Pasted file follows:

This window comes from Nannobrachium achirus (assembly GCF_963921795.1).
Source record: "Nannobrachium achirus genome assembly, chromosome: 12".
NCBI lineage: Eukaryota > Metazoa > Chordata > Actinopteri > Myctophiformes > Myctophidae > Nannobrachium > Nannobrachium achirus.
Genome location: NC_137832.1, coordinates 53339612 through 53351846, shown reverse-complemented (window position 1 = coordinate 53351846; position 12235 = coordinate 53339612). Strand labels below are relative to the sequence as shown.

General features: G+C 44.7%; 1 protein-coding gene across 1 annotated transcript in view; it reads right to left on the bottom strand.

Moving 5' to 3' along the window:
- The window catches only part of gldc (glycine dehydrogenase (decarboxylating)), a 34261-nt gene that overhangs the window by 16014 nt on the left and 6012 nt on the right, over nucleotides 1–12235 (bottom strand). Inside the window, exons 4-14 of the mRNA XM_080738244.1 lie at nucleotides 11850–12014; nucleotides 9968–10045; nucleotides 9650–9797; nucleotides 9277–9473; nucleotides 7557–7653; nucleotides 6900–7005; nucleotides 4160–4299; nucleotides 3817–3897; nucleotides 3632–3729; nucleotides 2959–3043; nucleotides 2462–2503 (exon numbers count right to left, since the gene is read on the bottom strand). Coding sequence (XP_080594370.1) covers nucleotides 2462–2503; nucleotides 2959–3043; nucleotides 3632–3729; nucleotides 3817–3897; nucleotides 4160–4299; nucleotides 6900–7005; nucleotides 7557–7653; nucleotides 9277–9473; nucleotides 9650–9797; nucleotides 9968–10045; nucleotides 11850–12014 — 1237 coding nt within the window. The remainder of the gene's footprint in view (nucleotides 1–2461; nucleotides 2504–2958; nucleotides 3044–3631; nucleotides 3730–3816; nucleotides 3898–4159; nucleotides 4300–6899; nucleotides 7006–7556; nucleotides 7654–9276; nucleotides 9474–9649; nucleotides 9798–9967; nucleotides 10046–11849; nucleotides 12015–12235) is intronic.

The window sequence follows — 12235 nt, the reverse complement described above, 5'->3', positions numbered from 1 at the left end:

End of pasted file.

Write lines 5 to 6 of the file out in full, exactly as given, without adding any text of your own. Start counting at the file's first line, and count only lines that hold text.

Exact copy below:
General features: G+C 44.7%; 1 protein-coding gene across 1 annotated transcript in view; it reads right to left on the bottom strand.

Moving 5' to 3' along the window: